Wednesday, October 17, 2012

The Art Of Cowardly Fighting

Recently while in Sunday School I had a memory of a kid I knew when I was young. It's been over twenty-five years since I've seen him and as a result I no longer remember his name. For the sake of the story let's just call him Greg. Greg didn't live in my apartment building but did live on the same block as me in the projects. We were friendly off and on over a period of a few years but not exactly friends if that makes sense. As a matter of fact, the last memory I have of him was a fight between me and his younger brother and subsequently me and him but that's another story entirely.

On this particular day when we were about ten years old during a period of friendship we happened to be standing outside on the block talking. Greg had this bad habit of running his mouth to other people but unfortunately for him he had absolutely no ability to defend himself. For whatever reason there was he would start calling another kid names, saying bad things about his family and what he would do to the kid. Since he couldn't back any of his smack talk up whenever it came to physical violence (which with boys at that age it invariably will do) Greg usually wound up taking a beating. I recall on one occasion a boy we'll call Mike (can't remember his name either) came running up to Greg and started punching him out of the blue. It seems Greg had been mouthy with Mike in school where Mike couldn't do anything about it but now out in the open he had found his opportunity for revenge.

Greg immediately dropped into a fetal position and covered up as best he could while Mike pounded away on him. Eventually Mike tired of this and figuring that his need for revenge was sated he stopped pummeling Greg and told him he'd gotten what he deserved. Mike let him up and told him in great detail what he would do to him the next time he dared to talk to him the way he had before. Greg kept his head down and started to walk away sniffling but when he had gone about thirty to forty feet he started a vicious, nasty, verbal assault on Mike the likes of which I had never heard before. Greg took off running with Mike in hot pursuit but he only got a short distance before Mike caught him and the whole scene repeated itself.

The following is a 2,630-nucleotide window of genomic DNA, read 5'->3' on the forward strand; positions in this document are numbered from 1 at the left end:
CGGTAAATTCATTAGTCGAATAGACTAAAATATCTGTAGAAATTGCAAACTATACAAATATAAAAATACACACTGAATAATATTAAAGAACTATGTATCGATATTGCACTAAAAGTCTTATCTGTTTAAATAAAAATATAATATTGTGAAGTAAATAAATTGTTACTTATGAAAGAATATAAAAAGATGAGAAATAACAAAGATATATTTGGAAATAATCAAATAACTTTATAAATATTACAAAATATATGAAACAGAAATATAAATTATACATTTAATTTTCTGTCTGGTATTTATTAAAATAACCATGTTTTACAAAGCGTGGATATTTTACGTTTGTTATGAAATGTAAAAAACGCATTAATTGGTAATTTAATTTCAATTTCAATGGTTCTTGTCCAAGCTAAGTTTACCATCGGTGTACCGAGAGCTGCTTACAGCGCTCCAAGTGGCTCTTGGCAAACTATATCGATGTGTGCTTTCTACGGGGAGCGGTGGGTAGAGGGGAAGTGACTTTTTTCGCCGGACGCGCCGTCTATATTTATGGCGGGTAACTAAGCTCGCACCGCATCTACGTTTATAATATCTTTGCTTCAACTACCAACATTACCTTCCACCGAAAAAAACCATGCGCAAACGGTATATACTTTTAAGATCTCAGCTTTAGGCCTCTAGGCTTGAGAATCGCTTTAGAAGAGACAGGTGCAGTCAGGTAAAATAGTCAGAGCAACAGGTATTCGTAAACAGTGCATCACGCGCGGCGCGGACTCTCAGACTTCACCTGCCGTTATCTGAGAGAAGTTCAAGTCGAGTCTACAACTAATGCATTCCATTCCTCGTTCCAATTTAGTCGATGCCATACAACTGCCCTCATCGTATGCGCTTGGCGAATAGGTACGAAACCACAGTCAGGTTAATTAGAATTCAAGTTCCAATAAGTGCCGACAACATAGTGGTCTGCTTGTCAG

Once more Mike let Greg up and once more he walked away before starting another verbal assault. Mike chased him down again and bashed him as best he could, given Greg's fetal position. This scene repeated itself several more times before Greg finally made it to the safety of his home (or Mike just tired of using him as a human punching bag) whichever came first. Greg had suffered a very public beating but had never stopped running his mouth once he had gained some sort of relative safety. Mike had shown that he could dominate Greg but could not stop him from running his mouth, no matter how many times he beat him down. It's hard to say whose will was more indomitable.

What's could all of this possibly have to do with Church you say? Our lesson was about a leader who refused to make an oath that he would war no more even though he and his men were trapped and could not win. They faced complete destruction and still he would not give in. Greg was very much like that leader. He put himself in a bad situation of his own making and talked about what he would do but ultimately would not fight back and defend himself. Behind his verbal smokescreen he was a coward and could not face his own demons. Not once did he stand up for himself, not once did he attempt to throw a single punch. Instead he chose to transfer those demons to others in what I can only surmise was an effort to deflect the pain he felt inside. As a result he ended up having pain on the outside fighting a war he could never win.

Greg could not bring himself to capitulate nor could he learn from his mistakes. At the very least he should have realized that the smart thing to do was get a little more distance between Mike and himself before opening his mouth again, but he could not even do that. I don't know if it was pride, stupidity or good old fashioned craziness which drove him. At the time I didn't know whether I should admire or pity him and even now I still can't say for sure how I feel. His behavior puzzled me then as it does now. If you won't defend yourself then perhaps it's better to just keep your mouth shut. If he never learned from his mistakes and dealt with those demons he might still be stuck in the same revolving door pattern he developed all those years ago. For his sake I really hope that's not the case. It would be rather sad at his age to still be living a life as a cowardly fighter.

Written and Published by Don Leach. May not be used without permission from the author.

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